Braaten: David Correll (head of Sacred Bones Design) and I had discussed the importance of a strong label aesthetic long before the label even existed. We looked to our favorite labels that did a similar thing, like Crass, Factory, 4AD, Blue Note, etc. The Blank Dogs’ Diana (the Herald) 12-inch EP cover was inspired by an old classical record. David and I discussed it and decided that this would be a good template to use for the LP covers. We are very particular about cover art. We try not to be too restrictive to the artists, but feel that it’s important to have a strict quality control.
On the future of Sacred Bones archival section (which so far has included LPs and compilations by 13th Chime & the Cultural Decay):
Brode: We are releasing some records from the U.K. post punk band UV PÃ˜P and next year plan to do some albums by the French coldwave band Trop Tard. There are several death-rock compilations in the works as well.
Brode and Braaten share a few words on some Sacred Bones bands…
Nika has been on the label since she was a teenager. She is our daughter, our sister and our best friend. Watching her raw talent grow over the last four years into an unstoppable global takeover is awe-inspiring. Every time she hands in an album she outdoes herself, refusing to stay stagnant or create the same work and over again. Conatus is no exception; it is the sound of her crystallizing her ideas into a totally uncharted sonic landscape. We could not be more proud of her and are delighted that the rest of the world is finally catching on.
We were both huge Wooden Shjips fans from the start, and wanted to work with them very badly. So when Ripley Johnson asked us if we were interested in releasing an EP for his new project with Sanae Yamada, we jumped at the chance. The project has really grown into a fulltime thing and Mazes, which we released in March, has been one of our biggest crossover releases. Beyond being incredibly talented musicians, they are two of the nicest people on the planet.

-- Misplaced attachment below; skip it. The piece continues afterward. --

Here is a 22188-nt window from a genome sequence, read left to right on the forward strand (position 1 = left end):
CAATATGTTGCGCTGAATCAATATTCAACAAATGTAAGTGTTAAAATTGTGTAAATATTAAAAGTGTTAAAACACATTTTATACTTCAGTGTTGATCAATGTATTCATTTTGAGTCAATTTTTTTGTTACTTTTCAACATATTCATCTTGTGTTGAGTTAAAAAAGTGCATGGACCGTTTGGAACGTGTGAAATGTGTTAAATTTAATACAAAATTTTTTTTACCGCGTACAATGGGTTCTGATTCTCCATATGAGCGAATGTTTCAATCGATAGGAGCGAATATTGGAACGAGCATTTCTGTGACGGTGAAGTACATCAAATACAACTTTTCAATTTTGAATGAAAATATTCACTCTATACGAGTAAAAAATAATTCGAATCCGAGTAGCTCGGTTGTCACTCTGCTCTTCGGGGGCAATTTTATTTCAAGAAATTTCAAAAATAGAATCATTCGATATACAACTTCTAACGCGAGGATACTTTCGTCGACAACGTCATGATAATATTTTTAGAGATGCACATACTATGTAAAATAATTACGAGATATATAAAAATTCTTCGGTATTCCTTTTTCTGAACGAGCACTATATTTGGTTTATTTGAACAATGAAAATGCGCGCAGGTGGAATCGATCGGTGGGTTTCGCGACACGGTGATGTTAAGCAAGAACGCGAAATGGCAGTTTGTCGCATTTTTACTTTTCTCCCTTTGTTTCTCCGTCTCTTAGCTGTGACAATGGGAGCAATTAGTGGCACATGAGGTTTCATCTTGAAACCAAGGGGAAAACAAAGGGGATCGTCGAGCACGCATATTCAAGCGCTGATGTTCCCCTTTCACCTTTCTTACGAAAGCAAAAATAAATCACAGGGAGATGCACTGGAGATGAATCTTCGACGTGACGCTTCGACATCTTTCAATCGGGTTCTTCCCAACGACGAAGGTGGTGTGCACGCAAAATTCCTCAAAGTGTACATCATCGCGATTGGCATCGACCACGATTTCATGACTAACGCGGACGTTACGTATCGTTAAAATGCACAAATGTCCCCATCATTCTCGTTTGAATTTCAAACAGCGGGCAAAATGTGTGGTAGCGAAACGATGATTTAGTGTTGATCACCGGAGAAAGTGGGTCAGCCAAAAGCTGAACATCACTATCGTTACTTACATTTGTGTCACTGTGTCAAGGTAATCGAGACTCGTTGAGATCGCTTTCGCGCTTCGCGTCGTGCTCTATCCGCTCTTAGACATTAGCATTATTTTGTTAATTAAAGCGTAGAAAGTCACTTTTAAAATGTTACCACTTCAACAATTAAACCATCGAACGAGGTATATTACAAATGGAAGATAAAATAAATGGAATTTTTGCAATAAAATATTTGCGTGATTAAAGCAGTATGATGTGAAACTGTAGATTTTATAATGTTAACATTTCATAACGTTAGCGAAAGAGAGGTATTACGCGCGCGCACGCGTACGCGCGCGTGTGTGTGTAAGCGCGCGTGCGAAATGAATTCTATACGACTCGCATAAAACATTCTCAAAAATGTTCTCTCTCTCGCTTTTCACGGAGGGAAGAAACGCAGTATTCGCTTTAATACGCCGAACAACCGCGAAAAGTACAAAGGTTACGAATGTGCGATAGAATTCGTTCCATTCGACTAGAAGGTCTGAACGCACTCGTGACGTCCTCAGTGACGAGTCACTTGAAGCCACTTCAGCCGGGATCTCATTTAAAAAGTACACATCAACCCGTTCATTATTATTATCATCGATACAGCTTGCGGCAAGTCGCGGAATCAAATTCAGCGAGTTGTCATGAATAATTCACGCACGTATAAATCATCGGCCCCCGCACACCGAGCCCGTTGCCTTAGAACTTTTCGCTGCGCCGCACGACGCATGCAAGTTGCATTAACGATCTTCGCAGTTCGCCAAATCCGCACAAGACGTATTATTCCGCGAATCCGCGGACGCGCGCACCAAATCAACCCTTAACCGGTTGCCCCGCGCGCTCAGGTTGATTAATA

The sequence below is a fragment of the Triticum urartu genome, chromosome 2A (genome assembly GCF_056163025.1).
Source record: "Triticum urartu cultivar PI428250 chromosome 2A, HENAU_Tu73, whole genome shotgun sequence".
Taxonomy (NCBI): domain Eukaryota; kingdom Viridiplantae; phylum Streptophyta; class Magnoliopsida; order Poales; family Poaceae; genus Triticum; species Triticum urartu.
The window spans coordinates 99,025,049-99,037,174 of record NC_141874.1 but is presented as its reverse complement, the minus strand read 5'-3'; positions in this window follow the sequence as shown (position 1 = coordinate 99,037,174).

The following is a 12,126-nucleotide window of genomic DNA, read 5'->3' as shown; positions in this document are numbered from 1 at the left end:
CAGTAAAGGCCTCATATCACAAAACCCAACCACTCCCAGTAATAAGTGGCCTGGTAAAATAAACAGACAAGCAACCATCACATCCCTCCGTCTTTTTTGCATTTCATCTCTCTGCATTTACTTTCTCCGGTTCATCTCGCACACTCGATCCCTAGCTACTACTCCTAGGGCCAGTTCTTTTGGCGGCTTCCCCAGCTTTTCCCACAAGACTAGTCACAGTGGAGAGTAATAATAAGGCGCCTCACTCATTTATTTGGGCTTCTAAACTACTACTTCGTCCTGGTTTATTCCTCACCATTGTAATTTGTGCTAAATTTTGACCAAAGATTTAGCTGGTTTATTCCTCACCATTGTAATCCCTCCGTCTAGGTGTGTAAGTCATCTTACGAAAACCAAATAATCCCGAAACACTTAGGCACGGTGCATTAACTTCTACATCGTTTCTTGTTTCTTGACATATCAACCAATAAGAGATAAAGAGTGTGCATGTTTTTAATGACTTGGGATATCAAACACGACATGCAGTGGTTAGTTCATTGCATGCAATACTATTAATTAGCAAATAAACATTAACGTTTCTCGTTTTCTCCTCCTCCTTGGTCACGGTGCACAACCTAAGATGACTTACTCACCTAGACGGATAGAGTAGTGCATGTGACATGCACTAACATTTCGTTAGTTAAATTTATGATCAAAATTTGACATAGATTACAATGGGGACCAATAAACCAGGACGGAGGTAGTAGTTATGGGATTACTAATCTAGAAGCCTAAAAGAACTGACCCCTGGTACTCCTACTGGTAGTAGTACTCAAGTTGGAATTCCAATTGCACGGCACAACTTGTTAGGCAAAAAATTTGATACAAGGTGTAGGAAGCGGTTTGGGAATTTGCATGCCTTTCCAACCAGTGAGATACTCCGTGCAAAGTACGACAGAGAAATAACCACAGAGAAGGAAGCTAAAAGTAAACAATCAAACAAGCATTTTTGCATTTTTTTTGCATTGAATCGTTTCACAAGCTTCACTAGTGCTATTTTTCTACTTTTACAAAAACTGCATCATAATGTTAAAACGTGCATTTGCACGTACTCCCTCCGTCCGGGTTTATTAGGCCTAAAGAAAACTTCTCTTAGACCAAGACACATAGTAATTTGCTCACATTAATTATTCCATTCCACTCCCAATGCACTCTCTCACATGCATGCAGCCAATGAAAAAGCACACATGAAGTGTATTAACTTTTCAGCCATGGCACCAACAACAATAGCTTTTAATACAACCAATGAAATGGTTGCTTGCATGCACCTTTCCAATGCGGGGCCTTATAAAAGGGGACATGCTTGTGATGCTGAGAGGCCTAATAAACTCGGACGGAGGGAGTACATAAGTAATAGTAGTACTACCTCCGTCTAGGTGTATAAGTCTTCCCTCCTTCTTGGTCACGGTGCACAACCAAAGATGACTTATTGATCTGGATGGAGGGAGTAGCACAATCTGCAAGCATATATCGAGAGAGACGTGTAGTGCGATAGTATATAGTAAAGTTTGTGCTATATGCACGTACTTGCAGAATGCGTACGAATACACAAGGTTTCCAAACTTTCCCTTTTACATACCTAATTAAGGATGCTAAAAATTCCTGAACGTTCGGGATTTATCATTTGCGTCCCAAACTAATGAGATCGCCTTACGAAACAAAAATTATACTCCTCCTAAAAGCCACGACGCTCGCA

The Men are a true punk band in the classic D.I.Y. sense of the word. These are the dudes we call when we need to borrow a drum kit at 2 a.m., or when we need 300 LPs screened in 24 hours. There is no “wave” that can contain them, and they intend to keep it that way. Leave Home was one of the most gripping releases we’ve ever listened to, and their new album slated for next year is equally unreal. They are about to embark on a U.S. tour (self-booked) in which they will play 47 shows in 39 days.
New Raytheonport absolutely blew our minds the first time we heard it. We were thrilled to have the opportunity to work with him on his follow-up LP, Horribles Parade, which exponentially exceeded our expectations. Gary War’s singular vision is absolutely inspiring; he is one of the most forward-thinking, psychedelic minds out there. Genius is an understatement. He is working on his third and most realized full-length as we speak, so look out for that in early 2012.
Cult of Youth
Sean Ragon has been a friend for some time, and in the early days, Cult of Youth was his solo project. Rooted largely in neo-folk tradition, Sean made some amazing records on his own and worked with some labels we really respect. It wasn’t really until the first time we saw them as a full band that we realized what their potential could be. They delivered one of the finest records we have ever heard, and they have absolutely no counterpart in the current “indie” climate.
Timmy’s Organism / Human Eye
Timmy Vulgar and Human Eye are the last bastion of authentic, weird punk. Timmy is a true artist; he makes his own videos, designs his own albums and posters, and creates perfect other worlds where aliens and humans co-exist in a psychedelic punk utopia. He is a kind and wonderful asset to our family, and truly supports his local Detroit scene and the punk scene at large. The world would be a terribly boring place without him.